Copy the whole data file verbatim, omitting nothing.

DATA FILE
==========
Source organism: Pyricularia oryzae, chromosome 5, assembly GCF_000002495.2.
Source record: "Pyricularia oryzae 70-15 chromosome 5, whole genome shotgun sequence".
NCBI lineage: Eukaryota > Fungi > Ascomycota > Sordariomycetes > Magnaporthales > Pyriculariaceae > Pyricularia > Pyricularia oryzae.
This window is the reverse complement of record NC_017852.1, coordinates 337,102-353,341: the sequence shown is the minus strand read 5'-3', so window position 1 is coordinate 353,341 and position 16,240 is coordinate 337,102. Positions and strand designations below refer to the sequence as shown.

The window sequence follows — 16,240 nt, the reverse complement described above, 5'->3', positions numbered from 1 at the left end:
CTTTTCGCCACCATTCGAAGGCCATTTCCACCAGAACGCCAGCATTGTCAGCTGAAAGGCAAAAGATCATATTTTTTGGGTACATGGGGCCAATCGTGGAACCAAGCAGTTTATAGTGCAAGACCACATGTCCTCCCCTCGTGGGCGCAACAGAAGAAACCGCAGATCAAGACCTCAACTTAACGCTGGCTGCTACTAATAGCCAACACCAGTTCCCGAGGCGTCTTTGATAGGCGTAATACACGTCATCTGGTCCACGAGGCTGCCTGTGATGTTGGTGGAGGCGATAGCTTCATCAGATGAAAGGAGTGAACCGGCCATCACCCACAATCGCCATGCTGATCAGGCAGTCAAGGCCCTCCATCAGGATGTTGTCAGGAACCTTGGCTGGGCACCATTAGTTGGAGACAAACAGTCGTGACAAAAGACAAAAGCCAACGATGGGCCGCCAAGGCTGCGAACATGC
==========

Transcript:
Source organism: Pyricularia oryzae, chromosome 5, assembly GCF_000002495.2.
Source record: "Pyricularia oryzae 70-15 chromosome 5, whole genome shotgun sequence".
NCBI lineage: Eukaryota > Fungi > Ascomycota > Sordariomycetes > Magnaporthales > Pyriculariaceae > Pyricularia > Pyricularia oryzae.
This window is the reverse complement of record NC_017852.1, coordinates 337,102-353,341: the sequence shown is the minus strand read 5'-3', so window position 1 is coordinate 353,341 and position 16,240 is coordinate 337,102. Positions and strand designations below refer to the sequence as shown.

The window sequence follows — 16,240 nt, the reverse complement described above, 5'->3', positions numbered from 1 at the left end:
CTTTTCGCCACCATTCGAAGGCCATTTCCACCAGAACGCCAGCATTGTCAGCTGAAAGGCAAAAGATCATATTTTTTGGGTACATGGGGCCAATCGTGGAACCAAGCAGTTTATAGTGCAAGACCACATGTCCTCCCCTCGTGGGCGCAACAGAAGAAACCGCAGATCAAGACCTCAACTTAACGCTGGCTGCTACTAATAGCCAACACCAGTTCCCGAGGCGTCTTTGATAGGCGTAATACACGTCATCTGGTCCACGAGGCTGCCTGTGATGTTGGTGGAGGCGATAGCTTCATCAGATGAAAGGAGTGAACCGGCCATCACCCACAATCGCCATGCTGATCAGGCAGTCAAGGCCCTCCATCAGGATGTTGTCAGGAACCTTGGCTGGGCACCATTAGTTGGAGACAAACAGTCGTGACAAAAGACAAAAGCCAACGATGGGCCGCCAAGGCTGCGAACATGC